Run out of Southern Seminary during the so-called Conservative Resurgence, a former seminary teacher visits her old stomping grounds.
Over the past year I have been working on a podcast series produced by the Baptist Center for Ethics that will narrate portions of my life as a minister, scholar, theologian, seminary president and troubler of Israel – at least the Israel that Southern Seminary became as it lurched to the right over the issue of biblical inerrancy.
I taught at Southern from January 1984 until December 1994, and then I helped several Ph.D. students finish their work after I moved to Kansas and Central Baptist Theological Seminary in August 1995. Part of the deal I struck upon departing was that I might continue their supervision. After all, if one is not in teaching for the sake of the students, one does not belong. Nevertheless, I was soon barred from using the library even though I was doing work for the school.
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Entry to the library now required a driver’s license, and I had left mine in the car. I handed my business card to the young man protecting entrance and remarked that I used to teach here. He allowed me to enter, but soon the archivist was hot on our tail, helpful but perhaps a bit suspicious.
Read the entire thing; it’s worth your time.
I was struck by the fact that you can’t get into the library at Southern without a drivers license, and that the author’s borrowing privileges were revoked. I suppose it was just a petty harassment of somebody on the wrong side of the so-called Resurgence, but it’s a striking indicator of the smallness of the Patterson/Pressler crowd (the Resurgence’s leaders). There is a mean-spiritedness, a smallness, an abiding malice, in the Evangelical Right.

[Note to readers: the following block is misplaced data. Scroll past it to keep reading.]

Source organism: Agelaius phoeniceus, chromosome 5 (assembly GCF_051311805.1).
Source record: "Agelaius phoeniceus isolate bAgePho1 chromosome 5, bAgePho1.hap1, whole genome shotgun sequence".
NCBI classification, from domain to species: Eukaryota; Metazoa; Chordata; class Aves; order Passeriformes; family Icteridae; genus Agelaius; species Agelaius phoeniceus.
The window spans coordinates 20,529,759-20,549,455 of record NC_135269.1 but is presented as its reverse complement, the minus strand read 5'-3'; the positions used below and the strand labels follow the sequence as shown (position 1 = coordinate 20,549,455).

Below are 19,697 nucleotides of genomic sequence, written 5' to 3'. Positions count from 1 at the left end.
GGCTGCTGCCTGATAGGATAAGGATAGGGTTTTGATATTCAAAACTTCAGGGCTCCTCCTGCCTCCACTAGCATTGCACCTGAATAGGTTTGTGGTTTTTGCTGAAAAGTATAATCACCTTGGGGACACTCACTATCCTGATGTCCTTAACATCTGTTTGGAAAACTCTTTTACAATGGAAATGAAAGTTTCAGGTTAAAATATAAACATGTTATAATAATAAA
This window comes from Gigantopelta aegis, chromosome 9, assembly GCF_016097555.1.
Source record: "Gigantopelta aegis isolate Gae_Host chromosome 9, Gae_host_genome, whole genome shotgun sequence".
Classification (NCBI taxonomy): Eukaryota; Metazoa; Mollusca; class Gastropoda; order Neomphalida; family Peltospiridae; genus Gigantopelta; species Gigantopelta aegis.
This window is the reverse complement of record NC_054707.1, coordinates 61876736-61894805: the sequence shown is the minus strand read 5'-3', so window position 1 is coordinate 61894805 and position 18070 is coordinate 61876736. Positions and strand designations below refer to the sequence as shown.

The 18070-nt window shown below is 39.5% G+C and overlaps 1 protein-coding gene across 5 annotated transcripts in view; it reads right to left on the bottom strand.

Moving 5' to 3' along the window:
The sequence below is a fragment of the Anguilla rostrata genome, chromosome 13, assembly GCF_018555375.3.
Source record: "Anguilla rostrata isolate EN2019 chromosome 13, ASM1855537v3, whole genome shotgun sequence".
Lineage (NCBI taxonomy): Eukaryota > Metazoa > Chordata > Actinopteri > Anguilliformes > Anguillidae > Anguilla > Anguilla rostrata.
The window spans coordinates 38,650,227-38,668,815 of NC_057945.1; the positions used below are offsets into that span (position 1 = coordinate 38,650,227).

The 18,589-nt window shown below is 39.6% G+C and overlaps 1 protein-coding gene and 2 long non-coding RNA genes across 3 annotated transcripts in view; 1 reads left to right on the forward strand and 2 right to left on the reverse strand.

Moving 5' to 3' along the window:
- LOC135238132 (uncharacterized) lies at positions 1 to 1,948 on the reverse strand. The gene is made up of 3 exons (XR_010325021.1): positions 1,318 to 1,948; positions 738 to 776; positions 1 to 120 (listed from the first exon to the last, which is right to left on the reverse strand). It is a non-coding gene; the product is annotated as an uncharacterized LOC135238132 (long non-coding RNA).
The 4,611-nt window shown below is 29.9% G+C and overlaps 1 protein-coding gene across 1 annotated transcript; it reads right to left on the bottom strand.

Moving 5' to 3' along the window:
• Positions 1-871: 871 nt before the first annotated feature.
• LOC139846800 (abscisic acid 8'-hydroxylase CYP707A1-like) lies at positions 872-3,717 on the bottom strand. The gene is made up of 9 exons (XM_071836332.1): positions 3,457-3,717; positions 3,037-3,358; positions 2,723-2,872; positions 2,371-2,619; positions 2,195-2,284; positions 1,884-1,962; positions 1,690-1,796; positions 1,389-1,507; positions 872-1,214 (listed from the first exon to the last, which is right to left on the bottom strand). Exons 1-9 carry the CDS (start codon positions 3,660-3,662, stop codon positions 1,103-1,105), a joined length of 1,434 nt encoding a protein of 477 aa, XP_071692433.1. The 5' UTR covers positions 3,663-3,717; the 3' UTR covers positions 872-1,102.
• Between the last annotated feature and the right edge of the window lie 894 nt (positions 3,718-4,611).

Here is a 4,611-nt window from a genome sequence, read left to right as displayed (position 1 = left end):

During our recent trips to the Upper Peninsula, Dawn and I walked around the Michigan Tech campus (yes, one of those creaky old-timers dragging his bored wife around). On two occasions we entered the library and some of the other public spaces. Nobody barred our way, or showed the slightest interest in us. Granted, it’s a public university and not a private school, but why should the purveyors of Eternal Truth want to keep people out rather than to make their resources available to all? There ought to be some sort of exhibit that welcomes the stranger, No? For tax purposes, by the way, Southern Seminary is organized as a church.
I have, I think, every book published about the turmoil in the Southern Baptist Convention during those years; it comprises about 1.5-dozen books. It was a mean and ugly time, and it still shapes the Southern Baptists.